“I’m not sure whether I should recommend this to you,” one of my supervisors told me as he handed me the book. It was our last meeting before the summer break and he gave me a copy of a book which he described as “notorious”. What’s new, I thought, as I thanked him and put the book in my bag. I’ve made a career out of my love for the weird and the grotesque. Surely I would be able to handle Samuel Delaney’s Hogg. It would probably make a nice seaside read.
I was wrong. Hogg was originally written in the sixties but not published until the nineties. It was deemed to extreme, too pornographic and too disgusting to be published and sold to innocent readers like me. I’ve had my share of shocking literature over the years. Failing to finish Fifty Shades of Grey (badly written, I thought, and rather tame) I nevertheless managed to make my way through, and even enjoy, the likes of Story of O and Story of the Eye. Apparently I can handle some sadomasochism, piercing, and even murder. This, however, did not prepare me for Hogg and its eponymous main character.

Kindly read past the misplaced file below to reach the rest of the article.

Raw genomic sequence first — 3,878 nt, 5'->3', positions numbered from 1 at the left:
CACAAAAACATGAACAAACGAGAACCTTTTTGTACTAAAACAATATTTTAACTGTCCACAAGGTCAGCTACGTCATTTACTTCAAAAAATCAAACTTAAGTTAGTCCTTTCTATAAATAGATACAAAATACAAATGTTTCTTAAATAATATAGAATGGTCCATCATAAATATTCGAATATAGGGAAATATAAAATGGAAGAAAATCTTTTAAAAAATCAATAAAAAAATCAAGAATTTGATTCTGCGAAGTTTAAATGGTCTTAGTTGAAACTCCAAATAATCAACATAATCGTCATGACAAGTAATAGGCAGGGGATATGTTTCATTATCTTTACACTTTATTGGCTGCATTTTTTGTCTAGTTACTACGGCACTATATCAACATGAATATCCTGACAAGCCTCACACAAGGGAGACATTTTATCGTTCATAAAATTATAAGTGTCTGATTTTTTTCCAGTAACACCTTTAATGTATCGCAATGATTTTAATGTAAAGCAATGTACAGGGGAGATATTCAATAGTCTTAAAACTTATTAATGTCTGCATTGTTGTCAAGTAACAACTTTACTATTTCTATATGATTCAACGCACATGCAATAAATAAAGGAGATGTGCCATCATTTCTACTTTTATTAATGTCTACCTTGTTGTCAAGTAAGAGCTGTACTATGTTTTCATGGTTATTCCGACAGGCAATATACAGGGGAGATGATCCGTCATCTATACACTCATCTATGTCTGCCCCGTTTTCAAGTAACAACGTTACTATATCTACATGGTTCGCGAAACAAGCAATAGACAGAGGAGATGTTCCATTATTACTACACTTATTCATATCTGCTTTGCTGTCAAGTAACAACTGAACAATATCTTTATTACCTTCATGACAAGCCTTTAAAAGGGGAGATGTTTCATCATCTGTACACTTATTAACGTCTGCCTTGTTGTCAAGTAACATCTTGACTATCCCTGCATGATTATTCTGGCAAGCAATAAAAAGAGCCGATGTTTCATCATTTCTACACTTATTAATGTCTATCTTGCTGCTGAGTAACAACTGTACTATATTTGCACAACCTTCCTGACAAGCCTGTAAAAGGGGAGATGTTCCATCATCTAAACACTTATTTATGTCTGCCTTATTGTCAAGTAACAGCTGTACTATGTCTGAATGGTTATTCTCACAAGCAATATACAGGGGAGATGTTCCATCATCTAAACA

Hogg, you see, is a freelance rapist. His juvenile friend Cocksucker describes how the two of them regularly set out to “punish” women who “deserve” to be hurt in ways that exceed even the darkest branches of my imagination. I’m careful to use quotation marks here as almost every opinion expressed in the book is completely and utterly opposed to my own. Yet it is described in graphic detail. Known primarily as a science fiction writer, Delaney does not spare the reader here. Incest, murder, foot worship, urine and shit are almost literally thrown at you until the reading process becomes unbearable. It took me two weeks to finish the book and many people, online reviews suggests, never did.
“It’s both the worst book I’ve ever read and one of the best” a reviewer on Goodreads concludes. I think I agree with her. For despite the absolutely horrendous events described in the novel, there’s a reason I kept on reading. Delaney’s language is beautiful regardless of the vile acts it describes, perhaps making them even more disturbing. But most importantly, Hogg is not an outsider. He is a monster, but he is part of American society and fulfills the needs of people like the wealthy Mr. Jonas, who pays Hogg to rape and beat up several women. Perhaps that is what kept me going: the uncanny realization that despite the story’s fictionality society might have its own Hoggs. Not a very comforting thought to have while you’re supposed to enjoy your holiday. I sure needed a lot of icecream to comfort myself after finishing this deeply disturbing book.